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so clearly laid out a template for how a study should be designed and revealed the criteria necessary to confirm the learning styles hypothesis, researchers would have a blueprint, definitive guidelines for how to design their studies. The current investigation searched for this type of evidence in an attempt to evaluate whether a gap remains between research findings and the methods advocated in pre-service teacher education programs and those practiced in the classroom. Has new evidence, based on rigorous methodology, surfaced to support widespread learning style practices, or does the latest research con-tinue to suggest that learning styles instruction is a misguided and wasteful endeavor? It also went further and examined how learning styles are represented in teacher education textbooks, as this could potentially be one of the causes of the gap between research on the subject and its acceptance in practice.TextsThe learning styles hypothesis is arguably more important to teacher education than any other field because what tens of thousands of pre-service teachers learn in certification programs and subsequently take with them into the classroom can potentially impact the instruction of millions of k-12 students over the decades they teach. But, like students in other undergraduate fields, undergraduate students in the field of education do the bulk of their assigned readings from textbooks and do not tend to read a great deal of peer-reviewed primary source research studies, which are usually not picked up en masse until the graduate level. For this reason, it is worth briefly examining how learning styles are portrayed in a number of textbooks common to teacher education programs. Both gen-eral education texts containing advice for pre-service undergraduate teacher candidates and undergraduate educational psychology texts were included, and their portrayals of the subject of learning styles are contrasted below.General teacher education textsAll of the general teacher education texts reviewed for this article included sections on learning styles, most commonly in conjunction with a discussion of multiple intelligences,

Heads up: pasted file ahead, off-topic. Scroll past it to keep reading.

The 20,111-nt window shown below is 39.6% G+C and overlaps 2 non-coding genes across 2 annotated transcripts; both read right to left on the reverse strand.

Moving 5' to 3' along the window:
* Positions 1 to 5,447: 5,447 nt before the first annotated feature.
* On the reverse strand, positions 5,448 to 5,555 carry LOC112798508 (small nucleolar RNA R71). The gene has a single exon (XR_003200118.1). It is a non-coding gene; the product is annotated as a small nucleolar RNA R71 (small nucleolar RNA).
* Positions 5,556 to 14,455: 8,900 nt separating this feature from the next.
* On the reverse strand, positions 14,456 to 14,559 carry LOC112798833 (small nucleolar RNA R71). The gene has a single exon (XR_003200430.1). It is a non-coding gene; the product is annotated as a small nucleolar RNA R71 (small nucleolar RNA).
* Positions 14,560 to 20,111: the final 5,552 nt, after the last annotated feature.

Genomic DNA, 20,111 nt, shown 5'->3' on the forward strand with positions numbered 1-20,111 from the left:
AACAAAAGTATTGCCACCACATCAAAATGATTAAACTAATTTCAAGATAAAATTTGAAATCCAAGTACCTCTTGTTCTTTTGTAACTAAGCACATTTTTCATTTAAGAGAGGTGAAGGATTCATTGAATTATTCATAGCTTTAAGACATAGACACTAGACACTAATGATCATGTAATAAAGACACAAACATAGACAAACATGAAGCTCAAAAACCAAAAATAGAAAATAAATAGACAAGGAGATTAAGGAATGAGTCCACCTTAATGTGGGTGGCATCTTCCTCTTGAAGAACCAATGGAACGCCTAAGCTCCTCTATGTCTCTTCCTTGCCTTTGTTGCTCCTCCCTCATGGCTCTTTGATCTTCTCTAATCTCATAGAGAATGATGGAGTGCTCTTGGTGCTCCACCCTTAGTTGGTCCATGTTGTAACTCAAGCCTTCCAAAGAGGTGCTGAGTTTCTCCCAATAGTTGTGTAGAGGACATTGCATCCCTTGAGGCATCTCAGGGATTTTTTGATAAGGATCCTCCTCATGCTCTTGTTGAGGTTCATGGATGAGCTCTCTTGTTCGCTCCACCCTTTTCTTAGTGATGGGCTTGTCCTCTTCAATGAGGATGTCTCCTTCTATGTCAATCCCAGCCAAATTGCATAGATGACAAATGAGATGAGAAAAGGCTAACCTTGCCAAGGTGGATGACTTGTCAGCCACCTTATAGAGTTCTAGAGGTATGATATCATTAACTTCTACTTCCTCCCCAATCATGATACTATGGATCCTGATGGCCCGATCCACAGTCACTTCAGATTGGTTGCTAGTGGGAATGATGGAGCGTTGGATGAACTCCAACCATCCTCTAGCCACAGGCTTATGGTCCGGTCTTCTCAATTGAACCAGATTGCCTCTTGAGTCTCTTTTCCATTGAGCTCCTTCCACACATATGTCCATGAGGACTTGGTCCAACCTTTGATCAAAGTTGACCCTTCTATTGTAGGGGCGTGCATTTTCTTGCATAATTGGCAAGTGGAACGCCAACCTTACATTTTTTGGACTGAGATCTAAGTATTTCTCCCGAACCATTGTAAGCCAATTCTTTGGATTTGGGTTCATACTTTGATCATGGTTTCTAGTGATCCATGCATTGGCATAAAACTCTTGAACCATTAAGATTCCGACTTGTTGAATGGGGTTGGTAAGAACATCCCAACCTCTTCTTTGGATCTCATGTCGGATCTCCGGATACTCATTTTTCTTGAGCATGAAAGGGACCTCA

314Theory and Research in Education 13(3)and presented the topic as a way to differentiate instruction for learners. Some presented information on multiple intelligences and learning styles as if the two were synonymous, flowing seamlessly from one to the other (Hipsky, 2011; Silver et al., 2000). The model that was most frequently described was the sensory-based visual, auditory, kinesthetic, tactile (VAKT) framework (Carjuzaa and Kellough, 2013; Powell, 2012; Smith and Throne, 2009). One text used the 4MAT system in discussing learning styles, a model that encompasses experiences, viewing, doing, and exploring what-if questions (Wormeli, 2007). Another advocated for the Myers–Briggs model for math instruction, which includes mastery, understanding, self-expressive, and interpersonal domains (Smith and Throne, 2009).